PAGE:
Michaelmas is celebrated annually on 29 September. Michaelmas is the feast of Saint Michael the Archangel (also the Feast of Saints Michael, Gabriel, Uriel and Raphael, the Feast of the Archangels, or the Feast of Saint Michael and All Angels). In medieval England, Michaelmas marked the ending and beginning of the husbandman’s year, George C. Homans observes: “at that time harvest was over, and the bailiff or reeve of the manor would be making out the accounts for the year.”
In Christianity, the Archangel Michael is the greatest of all the Archangels and is honored for defeating Lucifer in the war in heaven. He is one of the principal angelic warriors, seen as a protector against the dark of night, and the administrator of cosmic intelligence. Michaelmas has also delineated time and seasons for secular purposes as well, particularly in Britain and Ireland as one of the quarter days. The Eastern Orthodox Churches do not observe Michaelmas, except the Serbian Orthodox Church. The Greek Orthodox honor the archangels on 8 November instead.
In the fifth century a basilica near Rome was dedicated in honour of Michael on 30 September, beginning with celebrations on the eve of that day, and 29 September is now kept in honour of Michael and all Angels throughout the western Church.During the Middle Ages, Michaelmas, or the Feast of St. Michael, was celebrated as a Holy Day of Obligation, but this tradition was abolished in the 18th century. Lutheran Christians consider it a principal feast of Christ, and the Lutheran Confessor, Philip Melanchthon, wrote a hymn for the day that is still sung in Lutheran Churches: “Lord God to Thee We Give”.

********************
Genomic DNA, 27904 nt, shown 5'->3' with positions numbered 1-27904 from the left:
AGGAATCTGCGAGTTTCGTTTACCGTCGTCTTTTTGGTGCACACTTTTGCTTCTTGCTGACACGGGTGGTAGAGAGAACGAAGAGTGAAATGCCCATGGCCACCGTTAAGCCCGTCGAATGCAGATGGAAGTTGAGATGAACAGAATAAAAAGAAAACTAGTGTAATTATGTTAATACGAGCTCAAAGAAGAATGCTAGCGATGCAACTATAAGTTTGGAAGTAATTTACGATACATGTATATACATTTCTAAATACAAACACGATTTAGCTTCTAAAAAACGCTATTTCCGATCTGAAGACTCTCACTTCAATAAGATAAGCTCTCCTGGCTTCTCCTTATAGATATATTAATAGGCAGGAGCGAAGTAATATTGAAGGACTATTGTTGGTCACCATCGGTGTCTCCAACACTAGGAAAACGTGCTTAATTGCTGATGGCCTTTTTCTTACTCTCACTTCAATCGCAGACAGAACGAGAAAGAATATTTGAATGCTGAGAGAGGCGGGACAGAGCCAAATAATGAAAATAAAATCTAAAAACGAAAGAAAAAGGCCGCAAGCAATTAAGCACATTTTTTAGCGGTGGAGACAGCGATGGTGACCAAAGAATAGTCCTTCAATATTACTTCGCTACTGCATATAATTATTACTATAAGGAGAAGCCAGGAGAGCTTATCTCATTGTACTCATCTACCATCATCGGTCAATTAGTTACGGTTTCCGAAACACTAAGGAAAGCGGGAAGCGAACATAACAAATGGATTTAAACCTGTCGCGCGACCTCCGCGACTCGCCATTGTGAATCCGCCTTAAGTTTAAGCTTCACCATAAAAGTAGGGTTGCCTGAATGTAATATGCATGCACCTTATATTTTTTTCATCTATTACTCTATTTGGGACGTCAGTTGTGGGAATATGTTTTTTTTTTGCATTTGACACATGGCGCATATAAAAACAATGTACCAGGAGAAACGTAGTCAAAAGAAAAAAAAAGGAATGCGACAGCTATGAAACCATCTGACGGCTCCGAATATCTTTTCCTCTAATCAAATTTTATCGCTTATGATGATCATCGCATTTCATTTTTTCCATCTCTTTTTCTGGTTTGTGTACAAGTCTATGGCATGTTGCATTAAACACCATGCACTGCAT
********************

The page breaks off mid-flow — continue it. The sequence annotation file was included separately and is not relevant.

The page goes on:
Because Michaelmas falls near the equinox, it is associated in the northern hemisphere with the beginning of autumn and the shortening of days. It was also one of the English, Welsh and Irish quarter days when accounts had to be settled. On manors, it was the day when a reeve was elected from the peasants. Michaelmas hiring fairs were held at the end of September or beginning of October. On the Isle of Skye, Scotland, a procession was held. One of the few flowers left around at this time of year is the Michaelmas daisy. Hence the rhyme: “The Michaelmas daisies, among dead weeds, Bloom for St Michael’s valorous deeds …”
There is also a custom of baking a special bread, called Struan Micheil, on the eve of the Feast of Saint Michael the Archangel which probably originated in the Hebrides. The bread was made from equal parts of barley, oats, and rye. In remembrance of absent friends or those who had died, special Struans, blessed at an early morning Mass, were given to the poor in their names. Nuts were traditionally cracked on Michaelmas Eve. In northern Scotland and Ireland, a special cake called St Michael’s bannock, or Michaelmas Bannock (also known as a Struan) was baked without using any metal implements.
Saint Michael is also the patron of some North American police officers, and Michaelmas may also be a Blue Mass. Michaelmas is still celebrated in the Waldorf schools, which celebrate it as the “festival of strong will” during the autumnal equinox. Folklore in the British Isles also suggests that Michaelmas day is the last day that Blackberries can be picked. It is said that when St. Michael expelled Lucifer, the devil, from heaven, he fell from the skies and landed in a prickly blackberry bush. Satan cursed the fruit, scorched them with his fiery breath, and stamped and spat on them, so that they would be unfit for eating. Hence it is considered ill-advised to eat them after 29 September, a Michaelmas pie is made from the last of the season.